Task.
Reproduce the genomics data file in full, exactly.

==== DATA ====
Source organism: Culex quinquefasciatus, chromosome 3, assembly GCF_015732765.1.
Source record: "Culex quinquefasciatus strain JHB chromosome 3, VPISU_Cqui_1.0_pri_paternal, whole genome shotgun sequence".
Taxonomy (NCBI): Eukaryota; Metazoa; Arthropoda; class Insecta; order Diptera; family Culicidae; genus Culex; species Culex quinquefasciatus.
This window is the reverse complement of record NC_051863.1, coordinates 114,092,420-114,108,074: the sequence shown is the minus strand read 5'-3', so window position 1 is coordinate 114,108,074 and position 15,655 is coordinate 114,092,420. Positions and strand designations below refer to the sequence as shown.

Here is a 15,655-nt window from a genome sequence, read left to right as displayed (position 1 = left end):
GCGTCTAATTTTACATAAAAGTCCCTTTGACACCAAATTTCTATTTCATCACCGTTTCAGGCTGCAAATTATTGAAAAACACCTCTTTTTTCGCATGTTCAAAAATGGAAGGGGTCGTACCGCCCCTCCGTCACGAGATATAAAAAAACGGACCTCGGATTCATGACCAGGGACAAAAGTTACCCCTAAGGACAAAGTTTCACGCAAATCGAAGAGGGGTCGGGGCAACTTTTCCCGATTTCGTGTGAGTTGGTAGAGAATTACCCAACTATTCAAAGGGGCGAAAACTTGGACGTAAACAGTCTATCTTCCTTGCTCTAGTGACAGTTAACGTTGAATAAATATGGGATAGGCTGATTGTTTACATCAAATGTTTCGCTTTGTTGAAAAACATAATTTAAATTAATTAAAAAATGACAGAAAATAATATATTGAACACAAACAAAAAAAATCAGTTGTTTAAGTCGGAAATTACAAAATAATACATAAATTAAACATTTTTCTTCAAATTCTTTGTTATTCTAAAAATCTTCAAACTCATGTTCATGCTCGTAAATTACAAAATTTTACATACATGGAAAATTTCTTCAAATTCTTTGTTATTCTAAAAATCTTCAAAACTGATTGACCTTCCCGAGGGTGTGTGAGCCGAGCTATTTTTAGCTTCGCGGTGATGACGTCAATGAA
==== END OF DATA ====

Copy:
Source organism: Culex quinquefasciatus, chromosome 3, assembly GCF_015732765.1.
Source record: "Culex quinquefasciatus strain JHB chromosome 3, VPISU_Cqui_1.0_pri_paternal, whole genome shotgun sequence".
Taxonomy (NCBI): Eukaryota; Metazoa; Arthropoda; class Insecta; order Diptera; family Culicidae; genus Culex; species Culex quinquefasciatus.
This window is the reverse complement of record NC_051863.1, coordinates 114,092,420-114,108,074: the sequence shown is the minus strand read 5'-3', so window position 1 is coordinate 114,108,074 and position 15,655 is coordinate 114,092,420. Positions and strand designations below refer to the sequence as shown.

Here is a 15,655-nt window from a genome sequence, read left to right as displayed (position 1 = left end):
GCGTCTAATTTTACATAAAAGTCCCTTTGACACCAAATTTCTATTTCATCACCGTTTCAGGCTGCAAATTATTGAAAAACACCTCTTTTTTCGCATGTTCAAAAATGGAAGGGGTCGTACCGCCCCTCCGTCACGAGATATAAAAAAACGGACCTCGGATTCATGACCAGGGACAAAAGTTACCCCTAAGGACAAAGTTTCACGCAAATCGAAGAGGGGTCGGGGCAACTTTTCCCGATTTCGTGTGAGTTGGTAGAGAATTACCCAACTATTCAAAGGGGCGAAAACTTGGACGTAAACAGTCTATCTTCCTTGCTCTAGTGACAGTTAACGTTGAATAAATATGGGATAGGCTGATTGTTTACATCAAATGTTTCGCTTTGTTGAAAAACATAATTTAAATTAATTAAAAAATGACAGAAAATAATATATTGAACACAAACAAAAAAAATCAGTTGTTTAAGTCGGAAATTACAAAATAATACATAAATTAAACATTTTTCTTCAAATTCTTTGTTATTCTAAAAATCTTCAAACTCATGTTCATGCTCGTAAATTACAAAATTTTACATACATGGAAAATTTCTTCAAATTCTTTGTTATTCTAAAAATCTTCAAAACTGATTGACCTTCCCGAGGGTGTGTGAGCCGAGCTATTTTTAGCTTCGCGGTGATGACGTCAATGAA